Homeowners blame city for flawed construction

Subdivision residents say lack of oversight allowed contractor negligence

A group of Minot homeowners say the failure of Minot building inspectors has left them with properties with subpar construction. In seeking relief from the Minot City Council Monday, they discovered the city may be immune from liability.

Jon Newman said he bought his home, built in 2008 in Heidrich’s Subdivision, in 2014. After putting it on the market last fall, he discovered the house was not built to the specifications indicated on the building permit. A review of the construction history found the city hadn’t performed an inspection before issuing a certificate of occupancy.

“I believe if the home had been inspected at all that we wouldn’t be standing here and those things would have been caught,” he said. “I cannot sell my home at this point, and I need to move on to my new job.”

Heidrich’s Subdivision is located northeast of the airport along 13th Street. Residents in the subdivision of 89 homes have reported problems with bowing walls and improper foundations.

Newman said he has been unable to contact the developer, Jeff Heidrich, who has filed bankruptcy.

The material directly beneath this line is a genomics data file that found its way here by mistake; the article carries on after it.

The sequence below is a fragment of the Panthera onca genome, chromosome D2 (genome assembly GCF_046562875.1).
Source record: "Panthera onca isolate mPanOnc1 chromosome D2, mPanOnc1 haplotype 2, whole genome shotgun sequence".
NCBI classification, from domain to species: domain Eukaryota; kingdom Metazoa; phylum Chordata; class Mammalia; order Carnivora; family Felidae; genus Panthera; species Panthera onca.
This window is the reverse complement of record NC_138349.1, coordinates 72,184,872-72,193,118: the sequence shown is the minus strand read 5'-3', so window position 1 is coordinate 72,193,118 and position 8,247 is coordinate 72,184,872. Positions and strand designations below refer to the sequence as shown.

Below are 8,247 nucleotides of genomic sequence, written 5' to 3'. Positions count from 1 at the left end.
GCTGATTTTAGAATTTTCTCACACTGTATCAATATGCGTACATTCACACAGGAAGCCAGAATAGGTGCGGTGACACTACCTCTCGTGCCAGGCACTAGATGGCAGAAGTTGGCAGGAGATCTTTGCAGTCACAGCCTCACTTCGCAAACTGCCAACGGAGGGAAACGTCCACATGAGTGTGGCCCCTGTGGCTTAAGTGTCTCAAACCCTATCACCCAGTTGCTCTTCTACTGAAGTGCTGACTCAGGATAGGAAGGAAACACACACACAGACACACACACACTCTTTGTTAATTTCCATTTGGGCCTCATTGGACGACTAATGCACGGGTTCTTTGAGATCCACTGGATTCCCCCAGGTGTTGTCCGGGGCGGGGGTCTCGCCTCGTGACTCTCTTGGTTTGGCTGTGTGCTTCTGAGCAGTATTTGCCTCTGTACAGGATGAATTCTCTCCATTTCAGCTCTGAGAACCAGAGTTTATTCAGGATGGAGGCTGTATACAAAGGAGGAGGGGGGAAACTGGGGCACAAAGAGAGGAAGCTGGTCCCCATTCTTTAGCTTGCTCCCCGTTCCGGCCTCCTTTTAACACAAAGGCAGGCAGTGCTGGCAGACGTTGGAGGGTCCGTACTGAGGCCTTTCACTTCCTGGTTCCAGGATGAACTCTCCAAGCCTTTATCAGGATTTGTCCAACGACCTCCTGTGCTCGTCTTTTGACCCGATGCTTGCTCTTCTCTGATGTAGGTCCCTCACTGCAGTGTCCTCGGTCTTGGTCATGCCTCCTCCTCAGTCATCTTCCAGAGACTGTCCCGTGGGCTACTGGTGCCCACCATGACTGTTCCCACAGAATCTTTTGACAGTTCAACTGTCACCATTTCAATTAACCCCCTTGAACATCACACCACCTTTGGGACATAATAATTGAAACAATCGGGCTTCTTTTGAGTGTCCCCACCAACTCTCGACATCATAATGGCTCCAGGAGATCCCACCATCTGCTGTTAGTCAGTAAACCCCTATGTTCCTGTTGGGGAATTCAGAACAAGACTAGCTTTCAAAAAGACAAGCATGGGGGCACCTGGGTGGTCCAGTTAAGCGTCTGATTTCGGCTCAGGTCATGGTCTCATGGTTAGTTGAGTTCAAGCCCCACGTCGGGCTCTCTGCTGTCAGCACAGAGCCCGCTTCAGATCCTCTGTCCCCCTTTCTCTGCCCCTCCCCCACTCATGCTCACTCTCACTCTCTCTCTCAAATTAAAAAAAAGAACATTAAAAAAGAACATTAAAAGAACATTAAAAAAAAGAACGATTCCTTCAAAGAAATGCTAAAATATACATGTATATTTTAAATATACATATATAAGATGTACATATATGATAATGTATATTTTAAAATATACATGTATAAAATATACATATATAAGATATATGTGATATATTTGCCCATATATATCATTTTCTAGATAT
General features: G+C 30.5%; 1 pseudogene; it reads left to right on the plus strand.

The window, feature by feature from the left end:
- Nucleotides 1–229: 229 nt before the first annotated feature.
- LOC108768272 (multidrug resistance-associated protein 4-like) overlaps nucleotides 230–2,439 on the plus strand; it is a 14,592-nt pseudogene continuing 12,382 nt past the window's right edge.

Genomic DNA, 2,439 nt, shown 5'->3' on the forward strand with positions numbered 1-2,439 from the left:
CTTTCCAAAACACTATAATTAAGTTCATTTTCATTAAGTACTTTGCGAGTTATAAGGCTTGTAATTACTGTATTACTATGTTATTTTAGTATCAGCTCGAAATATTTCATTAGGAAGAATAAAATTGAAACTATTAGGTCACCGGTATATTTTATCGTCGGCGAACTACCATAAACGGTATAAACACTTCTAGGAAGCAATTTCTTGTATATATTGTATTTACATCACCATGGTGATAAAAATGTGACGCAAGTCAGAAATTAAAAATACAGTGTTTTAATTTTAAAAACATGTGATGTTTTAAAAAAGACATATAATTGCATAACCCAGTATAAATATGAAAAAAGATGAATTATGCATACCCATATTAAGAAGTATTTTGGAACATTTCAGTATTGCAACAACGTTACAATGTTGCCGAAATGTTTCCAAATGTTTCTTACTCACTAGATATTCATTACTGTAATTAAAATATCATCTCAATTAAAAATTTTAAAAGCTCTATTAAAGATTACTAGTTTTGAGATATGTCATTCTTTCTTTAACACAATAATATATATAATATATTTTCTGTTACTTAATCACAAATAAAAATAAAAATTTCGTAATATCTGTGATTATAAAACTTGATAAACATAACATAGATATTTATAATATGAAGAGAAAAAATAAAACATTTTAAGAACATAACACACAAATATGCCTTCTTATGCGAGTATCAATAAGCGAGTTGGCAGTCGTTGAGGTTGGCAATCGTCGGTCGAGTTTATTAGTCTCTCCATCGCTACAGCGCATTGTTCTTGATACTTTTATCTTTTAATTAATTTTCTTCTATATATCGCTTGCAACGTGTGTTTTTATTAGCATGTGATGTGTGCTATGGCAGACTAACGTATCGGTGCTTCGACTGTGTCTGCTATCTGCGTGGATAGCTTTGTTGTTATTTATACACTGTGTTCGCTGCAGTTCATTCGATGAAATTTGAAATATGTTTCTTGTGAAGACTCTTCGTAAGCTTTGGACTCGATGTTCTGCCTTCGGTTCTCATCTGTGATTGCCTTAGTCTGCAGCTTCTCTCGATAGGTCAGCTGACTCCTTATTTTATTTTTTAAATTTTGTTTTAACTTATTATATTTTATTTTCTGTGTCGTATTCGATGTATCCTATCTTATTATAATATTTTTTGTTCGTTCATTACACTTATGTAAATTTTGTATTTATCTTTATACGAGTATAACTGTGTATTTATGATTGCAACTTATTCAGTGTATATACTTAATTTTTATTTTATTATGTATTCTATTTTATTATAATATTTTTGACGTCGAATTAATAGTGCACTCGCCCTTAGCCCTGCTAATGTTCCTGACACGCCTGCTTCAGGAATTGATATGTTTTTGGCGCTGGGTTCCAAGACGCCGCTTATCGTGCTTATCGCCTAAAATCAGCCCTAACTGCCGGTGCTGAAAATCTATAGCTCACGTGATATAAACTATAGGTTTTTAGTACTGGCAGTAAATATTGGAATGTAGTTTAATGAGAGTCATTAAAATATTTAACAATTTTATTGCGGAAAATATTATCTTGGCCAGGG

“If the city had at least had the inspectors go, ‘Yup, this is what it’s supposed to be,’ Jeff Heidrich would have never been allowed to build that entire subdivision in a negligent manner,” said subdivision homeowner Phillip Newman, who is no relation to Jon Newman. “The inspectors never held him to what he said he was going to do.

“At the end of the day what are the codes for? And what is the city’s responsibility?” he added. “Do you guys just want the money at the end of the day or is the inspection actually for a purpose of making the buildings and the establishments – the things that are put up in Minot – sustainable?”

City Attorney Stefanie Stalheim said the building permit application includes an indemnification agreement with Heidrich that releases the city from all claims that might arise under the city’s review or failure to review the building plans, including claims from future homeowners. State law also limits the amount of money that cities can be held liable for, she said.

Although empathetic to homeowner concerns, the council had no immediate answers. Mayor Chuck Barney directed the homeowners to work with the city building inspector to determine what the options are. Council member Josh Wolsky also volunteered to be part of those discussions.

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